I recently received a Japanese nioi bukuro scent bag as a gift. The name, literally “bag of odors”, says it all: it’s a little bag made from cloth containing a variety of herbs.
Nioi bukuro were introduced to Japan – like so many other things – by Buddhist priests some time in the 8th century. At this time, Buddhist rituals began to spread, and the use of incense and other fragrances became popular in the nobility. Soon enough, cloth bags were filled with mixtures of incense and herbs that would emit a pleasant fragrance even at room temperature.
Depending on the herbal mixture, the nioi bukuro were used for different purposes: Small ones were worn around the neck or tucked into a kimono sleeve as sort of personal perfume. Larger ones containing sandalwood and cloves were put into clothing storage to scent the clothing and repel insects. Yet others, called kakeko (literally “hanging aroma”) were hung on walls in rooms, also with the intention of eliminating mosquitos and, according to an old belief, to protect that room from ill fortune.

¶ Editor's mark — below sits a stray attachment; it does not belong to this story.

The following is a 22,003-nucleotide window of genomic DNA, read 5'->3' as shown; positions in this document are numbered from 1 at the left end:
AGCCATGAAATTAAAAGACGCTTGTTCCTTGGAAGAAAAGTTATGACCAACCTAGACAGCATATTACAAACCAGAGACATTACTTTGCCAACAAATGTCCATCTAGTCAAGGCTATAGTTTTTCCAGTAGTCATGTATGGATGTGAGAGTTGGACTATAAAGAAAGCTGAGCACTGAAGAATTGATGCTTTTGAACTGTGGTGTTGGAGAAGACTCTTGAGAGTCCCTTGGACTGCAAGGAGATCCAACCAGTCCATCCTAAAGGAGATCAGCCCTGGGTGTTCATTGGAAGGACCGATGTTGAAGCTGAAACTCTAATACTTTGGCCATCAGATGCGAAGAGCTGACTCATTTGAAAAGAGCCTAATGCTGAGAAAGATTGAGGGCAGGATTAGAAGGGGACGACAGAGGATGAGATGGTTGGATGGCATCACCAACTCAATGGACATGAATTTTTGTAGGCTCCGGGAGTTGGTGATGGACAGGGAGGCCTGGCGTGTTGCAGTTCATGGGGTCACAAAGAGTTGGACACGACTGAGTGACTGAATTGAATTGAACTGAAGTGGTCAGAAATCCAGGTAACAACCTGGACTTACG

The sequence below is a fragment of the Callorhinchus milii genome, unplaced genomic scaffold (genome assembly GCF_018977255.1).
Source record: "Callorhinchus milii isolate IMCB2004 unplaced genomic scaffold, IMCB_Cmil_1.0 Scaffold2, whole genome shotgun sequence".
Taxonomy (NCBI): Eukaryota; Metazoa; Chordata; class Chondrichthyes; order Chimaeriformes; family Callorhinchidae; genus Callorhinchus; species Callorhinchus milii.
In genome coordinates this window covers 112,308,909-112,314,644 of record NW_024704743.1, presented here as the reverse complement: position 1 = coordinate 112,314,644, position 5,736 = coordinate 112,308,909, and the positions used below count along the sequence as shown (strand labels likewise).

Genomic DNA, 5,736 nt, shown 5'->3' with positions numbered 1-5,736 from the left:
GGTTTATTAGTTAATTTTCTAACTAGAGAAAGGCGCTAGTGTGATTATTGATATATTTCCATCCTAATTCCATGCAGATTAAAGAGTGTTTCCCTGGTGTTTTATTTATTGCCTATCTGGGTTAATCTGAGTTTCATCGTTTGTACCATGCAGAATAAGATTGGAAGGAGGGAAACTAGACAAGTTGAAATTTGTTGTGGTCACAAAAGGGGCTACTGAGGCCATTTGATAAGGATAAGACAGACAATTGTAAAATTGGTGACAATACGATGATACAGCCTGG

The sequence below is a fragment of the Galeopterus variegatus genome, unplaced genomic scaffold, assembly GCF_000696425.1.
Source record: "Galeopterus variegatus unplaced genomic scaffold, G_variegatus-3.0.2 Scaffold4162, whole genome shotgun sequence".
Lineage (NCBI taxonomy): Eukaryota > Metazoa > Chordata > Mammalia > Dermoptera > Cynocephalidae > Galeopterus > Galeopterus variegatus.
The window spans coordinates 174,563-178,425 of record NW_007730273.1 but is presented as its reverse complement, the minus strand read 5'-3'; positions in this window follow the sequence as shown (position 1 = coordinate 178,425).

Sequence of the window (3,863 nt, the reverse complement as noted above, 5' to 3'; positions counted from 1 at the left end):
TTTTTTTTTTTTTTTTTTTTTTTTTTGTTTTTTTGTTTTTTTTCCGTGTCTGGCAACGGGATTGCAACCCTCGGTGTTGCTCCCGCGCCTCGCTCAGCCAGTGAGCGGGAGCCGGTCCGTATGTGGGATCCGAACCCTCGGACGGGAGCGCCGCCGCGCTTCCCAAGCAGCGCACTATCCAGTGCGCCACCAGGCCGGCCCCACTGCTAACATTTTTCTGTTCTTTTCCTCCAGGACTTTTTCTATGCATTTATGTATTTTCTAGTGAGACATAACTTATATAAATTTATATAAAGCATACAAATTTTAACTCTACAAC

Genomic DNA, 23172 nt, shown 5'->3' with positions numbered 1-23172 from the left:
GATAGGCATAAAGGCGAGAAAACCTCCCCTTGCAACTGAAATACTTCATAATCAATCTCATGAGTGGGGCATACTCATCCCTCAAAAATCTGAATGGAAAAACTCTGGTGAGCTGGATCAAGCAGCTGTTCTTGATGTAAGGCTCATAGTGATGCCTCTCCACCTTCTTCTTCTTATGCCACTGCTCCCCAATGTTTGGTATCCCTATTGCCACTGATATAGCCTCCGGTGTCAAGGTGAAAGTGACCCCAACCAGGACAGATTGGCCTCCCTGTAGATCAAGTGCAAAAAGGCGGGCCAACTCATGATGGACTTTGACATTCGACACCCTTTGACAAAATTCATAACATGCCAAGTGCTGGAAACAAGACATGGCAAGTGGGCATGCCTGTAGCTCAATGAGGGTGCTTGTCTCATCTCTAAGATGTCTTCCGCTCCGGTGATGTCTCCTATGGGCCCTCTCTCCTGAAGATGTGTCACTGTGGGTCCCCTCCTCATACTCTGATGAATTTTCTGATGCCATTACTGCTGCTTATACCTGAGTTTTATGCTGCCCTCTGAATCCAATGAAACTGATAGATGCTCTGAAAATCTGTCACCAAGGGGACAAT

Nioi bukuro are very easy to make. All you need is a small bag, preferably of silk, and the right number and type of herbs. A typical mix is the following:
- sandalwood (3-4 tablespoons)
- cloves (1 tablespoon)
- star anise (1 tablespoon)
- cinnamon (1 tablespoon)
- camphor (1/2 – 1 tablespoon)
- spikenard (a type of valerian from the Himalayas, 1/3 tablespoon)
- galangal (a ginger-like plant, 1/3 tablespoon)
- mint (Japanese perilla, 1/3 tablespoon)
Most nioi bukuro are simple bags, but they also come shaped like little kimono. To the right is the one I got as a present. It is special, since it consists of cloth-covered sea shells, with the bag of incense inside.
Interestingly, nioi bukuro are still popular today. For example, kabuki actors are wearing the little bags in their kimono, but in a more modern twist, school girls like to put them in their gym bags.